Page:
In future this "measure of last resort", as the noble Baroness calls it, is fortified by the fact that there will have to be a Statutory Instrument which is capable of annulment in pursuance of a Resolution of either House of Parliament. I presume that this in fact means "either House". It does not mean that if a case comes up, as one did quite recently—although on that occasion I voted for the Government—it will be said, as it was then said, that we had abandoned our powers on Resolutions. I hope this will not be the fact. I do not think there is much good in putting in an Act of Parliament something giving us power at this late stage in our history to annul a Resolution unless we are going to be able to do it. It would be far better to "come clean" and not to put it in at all. So I am assuming that now, in this year of grace 1968, if the Government put in a condition—and it has been stated by the noble Baroness to be a very important condition; that is to say, that a Resolution can be annulled by either House of Parliament—this House can take advantage of that provision if, in its wisdom, it so desires.

I see that this cause extends to the Isle of Man. I do not quite know why the Isle of Man is mentioned here. Surely it should be mentioned elsewhere or not at all. Why should this very doubtful privilege and benefit be conferred on the Isle of Man? If the noble Lord, Lord Strange, were here I think he might be able to tell us what the Tynwald thinks about it.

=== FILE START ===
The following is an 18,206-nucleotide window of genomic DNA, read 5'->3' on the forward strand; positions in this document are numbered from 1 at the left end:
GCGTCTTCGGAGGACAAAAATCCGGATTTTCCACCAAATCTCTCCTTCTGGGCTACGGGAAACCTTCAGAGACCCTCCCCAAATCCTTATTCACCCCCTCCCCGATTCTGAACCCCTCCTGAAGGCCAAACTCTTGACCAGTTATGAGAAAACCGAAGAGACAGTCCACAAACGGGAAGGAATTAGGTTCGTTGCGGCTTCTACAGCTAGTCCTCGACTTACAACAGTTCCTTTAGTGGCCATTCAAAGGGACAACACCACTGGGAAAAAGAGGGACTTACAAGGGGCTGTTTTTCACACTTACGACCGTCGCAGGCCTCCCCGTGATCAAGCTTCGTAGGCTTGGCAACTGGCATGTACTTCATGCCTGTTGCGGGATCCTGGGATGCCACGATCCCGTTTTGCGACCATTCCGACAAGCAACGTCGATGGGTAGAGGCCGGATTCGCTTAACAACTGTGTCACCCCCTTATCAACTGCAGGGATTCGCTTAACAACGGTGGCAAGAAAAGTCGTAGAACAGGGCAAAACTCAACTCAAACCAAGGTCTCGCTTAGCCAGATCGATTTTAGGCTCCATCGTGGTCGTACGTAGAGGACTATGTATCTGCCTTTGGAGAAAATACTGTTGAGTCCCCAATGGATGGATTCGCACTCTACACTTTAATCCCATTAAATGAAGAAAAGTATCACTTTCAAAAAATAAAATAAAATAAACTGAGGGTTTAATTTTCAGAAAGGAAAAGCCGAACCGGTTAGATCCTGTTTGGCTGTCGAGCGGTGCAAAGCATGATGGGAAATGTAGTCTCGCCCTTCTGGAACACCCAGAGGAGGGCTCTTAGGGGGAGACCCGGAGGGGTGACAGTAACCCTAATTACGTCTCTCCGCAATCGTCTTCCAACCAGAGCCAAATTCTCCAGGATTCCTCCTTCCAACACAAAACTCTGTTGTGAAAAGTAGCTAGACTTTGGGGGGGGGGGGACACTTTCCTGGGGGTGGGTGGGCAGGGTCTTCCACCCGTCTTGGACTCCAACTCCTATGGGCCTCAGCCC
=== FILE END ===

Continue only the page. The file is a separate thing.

NOBLE LORDS: He is here.


The noble Lord, Lord Strange, is of course a descendant of the ancient Kings of Man and he will be able to tell us what the Tynwald thinks of this, because, as I understand it, the Isle of Man is one of the federal parts of this country. We have a Federal Parliament and not a unitary Parliament. We have powers over the subordinate Parliament of Northern Ireland; I suppose we have some powers over the subordinate Parliaments of Guernsey and Jersey, and obviously considerable powers over the Tynwald, the Parliament of the Isle of Man. As your Lordships know, I moved a Bill in this House on January 30 to provide for a subordinate domestic Parliament for Wales, and it intrigues me greatly to find that the Isle of Man is still in some way subject to the powers of the Federal Parliament at Westminster. With those few words, I have no strong objection to this Amendment—or no sufficient objection which impels me to carry this to a Division—and I am grateful to the Government for making it.